Swedish scientists discover near perfect fossil of Prognathodon.
A massive lizard that lived in the oceans 85 million years ago was an adept hunter, just as efficient at killing as modern day sharks,, according to scientists with Sweden's Lund University who discovered a fossil of Prognathodon, the top predator of the world's oceans during its time. The fossil, with near perfect outlines of its tail fin and flippers and with part of its soft tissue preserved, was discovered in central Jordan. The scientists’ findings were published in the journal Nature Communications. It lacked only the head and part of its tail.
According to the scientists, the reptile, a member of the mosasaur family, used its tail fin (which resembles that of the modern day thresher shark) to propel itself underwater to capture a variety of prey. It apparently grew up to 17 meters in length and weighed as much as 20 tons.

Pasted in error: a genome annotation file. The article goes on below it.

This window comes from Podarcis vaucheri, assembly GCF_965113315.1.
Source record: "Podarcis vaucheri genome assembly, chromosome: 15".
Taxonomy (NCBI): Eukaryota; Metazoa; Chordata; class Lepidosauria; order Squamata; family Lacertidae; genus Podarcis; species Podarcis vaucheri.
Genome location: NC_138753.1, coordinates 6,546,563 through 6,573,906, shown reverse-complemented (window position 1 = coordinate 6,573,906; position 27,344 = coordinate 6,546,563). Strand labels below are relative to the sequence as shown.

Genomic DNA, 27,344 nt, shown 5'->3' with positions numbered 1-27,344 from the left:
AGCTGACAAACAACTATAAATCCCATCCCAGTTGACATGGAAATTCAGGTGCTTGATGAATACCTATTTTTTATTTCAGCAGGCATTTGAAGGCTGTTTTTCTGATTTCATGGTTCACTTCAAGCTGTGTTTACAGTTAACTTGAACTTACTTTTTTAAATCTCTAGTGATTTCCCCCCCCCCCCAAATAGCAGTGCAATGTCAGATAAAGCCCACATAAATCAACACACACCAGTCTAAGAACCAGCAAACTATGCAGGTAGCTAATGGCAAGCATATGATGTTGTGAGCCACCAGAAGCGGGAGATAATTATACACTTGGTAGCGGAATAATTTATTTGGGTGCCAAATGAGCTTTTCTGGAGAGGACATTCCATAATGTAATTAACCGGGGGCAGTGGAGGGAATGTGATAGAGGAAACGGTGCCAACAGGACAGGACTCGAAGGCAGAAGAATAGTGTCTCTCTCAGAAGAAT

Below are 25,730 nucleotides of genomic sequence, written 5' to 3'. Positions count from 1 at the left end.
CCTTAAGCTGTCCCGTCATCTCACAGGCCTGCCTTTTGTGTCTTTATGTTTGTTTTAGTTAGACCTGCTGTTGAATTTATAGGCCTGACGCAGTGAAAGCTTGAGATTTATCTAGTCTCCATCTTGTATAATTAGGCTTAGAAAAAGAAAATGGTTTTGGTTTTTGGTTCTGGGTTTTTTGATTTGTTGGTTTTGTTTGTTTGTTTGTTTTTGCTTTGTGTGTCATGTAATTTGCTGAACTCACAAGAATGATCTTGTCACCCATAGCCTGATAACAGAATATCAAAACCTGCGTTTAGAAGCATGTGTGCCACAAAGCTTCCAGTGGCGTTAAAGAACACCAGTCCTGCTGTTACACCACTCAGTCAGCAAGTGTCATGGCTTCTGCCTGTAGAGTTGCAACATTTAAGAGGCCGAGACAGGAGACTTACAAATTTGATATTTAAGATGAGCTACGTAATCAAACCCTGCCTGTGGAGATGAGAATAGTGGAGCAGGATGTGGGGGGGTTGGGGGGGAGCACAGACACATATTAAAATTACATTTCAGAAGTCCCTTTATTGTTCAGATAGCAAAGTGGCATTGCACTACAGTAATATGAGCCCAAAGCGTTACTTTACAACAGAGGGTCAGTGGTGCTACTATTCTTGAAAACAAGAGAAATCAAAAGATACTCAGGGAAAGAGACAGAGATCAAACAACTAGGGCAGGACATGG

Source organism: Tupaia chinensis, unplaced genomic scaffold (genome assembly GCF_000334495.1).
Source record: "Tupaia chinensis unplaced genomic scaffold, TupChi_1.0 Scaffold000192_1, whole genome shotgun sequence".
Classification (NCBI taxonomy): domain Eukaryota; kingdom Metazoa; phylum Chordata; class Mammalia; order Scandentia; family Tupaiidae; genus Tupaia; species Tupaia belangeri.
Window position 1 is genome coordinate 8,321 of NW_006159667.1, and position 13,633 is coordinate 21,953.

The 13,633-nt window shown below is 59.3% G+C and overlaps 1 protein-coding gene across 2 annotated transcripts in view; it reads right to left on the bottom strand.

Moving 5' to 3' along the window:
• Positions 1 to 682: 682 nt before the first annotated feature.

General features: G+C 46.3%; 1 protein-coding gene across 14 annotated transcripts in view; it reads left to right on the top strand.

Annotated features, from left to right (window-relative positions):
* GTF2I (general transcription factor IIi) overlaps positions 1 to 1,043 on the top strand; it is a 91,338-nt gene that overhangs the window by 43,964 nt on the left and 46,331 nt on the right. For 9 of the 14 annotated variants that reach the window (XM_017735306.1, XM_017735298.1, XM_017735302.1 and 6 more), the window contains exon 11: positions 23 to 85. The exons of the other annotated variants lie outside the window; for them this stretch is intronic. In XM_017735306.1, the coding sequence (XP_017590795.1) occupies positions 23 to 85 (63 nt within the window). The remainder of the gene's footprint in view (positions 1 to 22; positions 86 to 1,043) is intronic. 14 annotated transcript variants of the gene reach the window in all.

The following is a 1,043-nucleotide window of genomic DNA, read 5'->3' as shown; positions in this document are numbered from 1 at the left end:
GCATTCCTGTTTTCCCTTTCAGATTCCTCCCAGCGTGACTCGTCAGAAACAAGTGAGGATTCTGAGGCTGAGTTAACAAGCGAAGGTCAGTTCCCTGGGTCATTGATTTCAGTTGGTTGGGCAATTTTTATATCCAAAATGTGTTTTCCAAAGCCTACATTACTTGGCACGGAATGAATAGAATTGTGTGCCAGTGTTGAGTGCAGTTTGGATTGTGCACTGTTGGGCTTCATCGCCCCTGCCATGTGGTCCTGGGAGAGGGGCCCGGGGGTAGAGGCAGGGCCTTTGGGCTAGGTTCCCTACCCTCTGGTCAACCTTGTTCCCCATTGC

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The recently unearthed specimen was a juvenile, measuring just five feet in length. It was previously thought that mosasaurs were slow swimmers but the newly discovered fossil has a crescent-shaped tail fin that is similar to that of whales and ichthyosaurs, an extinct marine reptile that resembled dolphins. Dr Johan Lindgren of Lund University said that Prognathodon swam in a similar fashion to modern day sharks and called this "a finding that significantly expands our understanding of the level of aquatic adaptation achieved by these seagoing lizards."
Mosasaurs were very strong swimmers and breathed air. They lived during the Late Cretaceous Period and gave birth to live young in the ocean. They ranged in size from 3 meters in length (Carinodens belgicus) to more than 17.5 meters in length (Hainosaurus). There body was similar to that of today's monitor lizards but were streamlined for swimming.